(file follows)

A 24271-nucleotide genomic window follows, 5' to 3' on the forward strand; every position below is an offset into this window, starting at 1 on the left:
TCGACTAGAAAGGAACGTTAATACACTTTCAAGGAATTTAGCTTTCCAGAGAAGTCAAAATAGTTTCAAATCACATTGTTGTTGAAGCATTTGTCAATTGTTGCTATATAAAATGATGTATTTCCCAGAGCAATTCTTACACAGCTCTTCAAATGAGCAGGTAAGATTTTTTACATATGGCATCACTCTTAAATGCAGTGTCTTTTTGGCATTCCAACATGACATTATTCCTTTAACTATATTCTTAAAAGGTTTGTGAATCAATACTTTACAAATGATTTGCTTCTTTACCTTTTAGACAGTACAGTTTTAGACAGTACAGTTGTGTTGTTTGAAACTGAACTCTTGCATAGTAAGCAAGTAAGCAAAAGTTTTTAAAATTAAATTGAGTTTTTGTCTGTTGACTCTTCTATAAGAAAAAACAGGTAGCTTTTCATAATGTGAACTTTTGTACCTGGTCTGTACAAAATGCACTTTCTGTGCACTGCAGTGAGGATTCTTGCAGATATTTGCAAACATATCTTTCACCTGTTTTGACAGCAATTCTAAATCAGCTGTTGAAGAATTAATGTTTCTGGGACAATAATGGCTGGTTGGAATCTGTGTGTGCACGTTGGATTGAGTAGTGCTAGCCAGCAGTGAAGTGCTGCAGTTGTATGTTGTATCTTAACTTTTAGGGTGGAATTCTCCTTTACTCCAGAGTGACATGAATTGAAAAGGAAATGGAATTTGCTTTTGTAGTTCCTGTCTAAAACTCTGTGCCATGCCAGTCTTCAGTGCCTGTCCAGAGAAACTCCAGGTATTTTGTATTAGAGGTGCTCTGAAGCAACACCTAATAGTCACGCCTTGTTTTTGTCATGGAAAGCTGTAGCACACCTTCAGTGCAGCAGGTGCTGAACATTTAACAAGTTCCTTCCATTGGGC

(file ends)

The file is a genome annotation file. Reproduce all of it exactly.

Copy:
A 24271-nucleotide genomic window follows, 5' to 3' on the forward strand; every position below is an offset into this window, starting at 1 on the left:
TCGACTAGAAAGGAACGTTAATACACTTTCAAGGAATTTAGCTTTCCAGAGAAGTCAAAATAGTTTCAAATCACATTGTTGTTGAAGCATTTGTCAATTGTTGCTATATAAAATGATGTATTTCCCAGAGCAATTCTTACACAGCTCTTCAAATGAGCAGGTAAGATTTTTTACATATGGCATCACTCTTAAATGCAGTGTCTTTTTGGCATTCCAACATGACATTATTCCTTTAACTATATTCTTAAAAGGTTTGTGAATCAATACTTTACAAATGATTTGCTTCTTTACCTTTTAGACAGTACAGTTTTAGACAGTACAGTTGTGTTGTTTGAAACTGAACTCTTGCATAGTAAGCAAGTAAGCAAAAGTTTTTAAAATTAAATTGAGTTTTTGTCTGTTGACTCTTCTATAAGAAAAAACAGGTAGCTTTTCATAATGTGAACTTTTGTACCTGGTCTGTACAAAATGCACTTTCTGTGCACTGCAGTGAGGATTCTTGCAGATATTTGCAAACATATCTTTCACCTGTTTTGACAGCAATTCTAAATCAGCTGTTGAAGAATTAATGTTTCTGGGACAATAATGGCTGGTTGGAATCTGTGTGTGCACGTTGGATTGAGTAGTGCTAGCCAGCAGTGAAGTGCTGCAGTTGTATGTTGTATCTTAACTTTTAGGGTGGAATTCTCCTTTACTCCAGAGTGACATGAATTGAAAAGGAAATGGAATTTGCTTTTGTAGTTCCTGTCTAAAACTCTGTGCCATGCCAGTCTTCAGTGCCTGTCCAGAGAAACTCCAGGTATTTTGTATTAGAGGTGCTCTGAAGCAACACCTAATAGTCACGCCTTGTTTTTGTCATGGAAAGCTGTAGCACACCTTCAGTGCAGCAGGTGCTGAACATTTAACAAGTTCCTTCCATTGGGC